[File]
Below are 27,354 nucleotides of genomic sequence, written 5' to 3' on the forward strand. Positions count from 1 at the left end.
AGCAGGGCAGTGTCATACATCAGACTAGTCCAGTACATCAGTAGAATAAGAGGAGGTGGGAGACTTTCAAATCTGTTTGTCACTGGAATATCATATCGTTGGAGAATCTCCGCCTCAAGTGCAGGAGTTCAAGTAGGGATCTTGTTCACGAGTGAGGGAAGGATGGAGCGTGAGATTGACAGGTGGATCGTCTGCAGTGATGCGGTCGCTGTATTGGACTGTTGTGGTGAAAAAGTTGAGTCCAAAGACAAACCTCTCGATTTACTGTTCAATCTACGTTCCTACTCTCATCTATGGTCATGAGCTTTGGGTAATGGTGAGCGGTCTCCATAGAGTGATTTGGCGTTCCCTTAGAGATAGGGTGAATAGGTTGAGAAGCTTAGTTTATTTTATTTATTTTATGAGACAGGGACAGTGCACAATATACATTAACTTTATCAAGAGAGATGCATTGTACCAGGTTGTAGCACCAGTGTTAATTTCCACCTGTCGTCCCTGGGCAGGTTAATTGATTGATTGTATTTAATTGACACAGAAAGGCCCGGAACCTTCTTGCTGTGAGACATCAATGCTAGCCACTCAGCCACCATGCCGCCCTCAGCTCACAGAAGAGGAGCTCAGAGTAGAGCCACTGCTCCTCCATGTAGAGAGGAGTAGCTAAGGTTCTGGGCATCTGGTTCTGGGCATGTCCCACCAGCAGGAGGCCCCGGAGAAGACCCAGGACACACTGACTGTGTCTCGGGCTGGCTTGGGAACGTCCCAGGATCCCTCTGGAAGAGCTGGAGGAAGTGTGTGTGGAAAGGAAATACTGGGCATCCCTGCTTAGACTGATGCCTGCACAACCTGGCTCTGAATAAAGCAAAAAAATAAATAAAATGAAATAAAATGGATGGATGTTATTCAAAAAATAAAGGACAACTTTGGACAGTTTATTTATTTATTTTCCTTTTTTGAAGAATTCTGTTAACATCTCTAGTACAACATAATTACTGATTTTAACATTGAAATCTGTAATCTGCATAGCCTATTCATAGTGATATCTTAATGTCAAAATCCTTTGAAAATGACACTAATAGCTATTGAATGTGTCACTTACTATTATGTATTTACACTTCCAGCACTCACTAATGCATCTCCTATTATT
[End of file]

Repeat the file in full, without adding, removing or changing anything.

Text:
Below are 27,354 nucleotides of genomic sequence, written 5' to 3' on the forward strand. Positions count from 1 at the left end.
AGCAGGGCAGTGTCATACATCAGACTAGTCCAGTACATCAGTAGAATAAGAGGAGGTGGGAGACTTTCAAATCTGTTTGTCACTGGAATATCATATCGTTGGAGAATCTCCGCCTCAAGTGCAGGAGTTCAAGTAGGGATCTTGTTCACGAGTGAGGGAAGGATGGAGCGTGAGATTGACAGGTGGATCGTCTGCAGTGATGCGGTCGCTGTATTGGACTGTTGTGGTGAAAAAGTTGAGTCCAAAGACAAACCTCTCGATTTACTGTTCAATCTACGTTCCTACTCTCATCTATGGTCATGAGCTTTGGGTAATGGTGAGCGGTCTCCATAGAGTGATTTGGCGTTCCCTTAGAGATAGGGTGAATAGGTTGAGAAGCTTAGTTTATTTTATTTATTTTATGAGACAGGGACAGTGCACAATATACATTAACTTTATCAAGAGAGATGCATTGTACCAGGTTGTAGCACCAGTGTTAATTTCCACCTGTCGTCCCTGGGCAGGTTAATTGATTGATTGTATTTAATTGACACAGAAAGGCCCGGAACCTTCTTGCTGTGAGACATCAATGCTAGCCACTCAGCCACCATGCCGCCCTCAGCTCACAGAAGAGGAGCTCAGAGTAGAGCCACTGCTCCTCCATGTAGAGAGGAGTAGCTAAGGTTCTGGGCATCTGGTTCTGGGCATGTCCCACCAGCAGGAGGCCCCGGAGAAGACCCAGGACACACTGACTGTGTCTCGGGCTGGCTTGGGAACGTCCCAGGATCCCTCTGGAAGAGCTGGAGGAAGTGTGTGTGGAAAGGAAATACTGGGCATCCCTGCTTAGACTGATGCCTGCACAACCTGGCTCTGAATAAAGCAAAAAAATAAATAAAATGAAATAAAATGGATGGATGTTATTCAAAAAATAAAGGACAACTTTGGACAGTTTATTTATTTATTTTCCTTTTTTGAAGAATTCTGTTAACATCTCTAGTACAACATAATTACTGATTTTAACATTGAAATCTGTAATCTGCATAGCCTATTCATAGTGATATCTTAATGTCAAAATCCTTTGAAAATGACACTAATAGCTATTGAATGTGTCACTTACTATTATGTATTTACACTTCCAGCACTCACTAATGCATCTCCTATTATT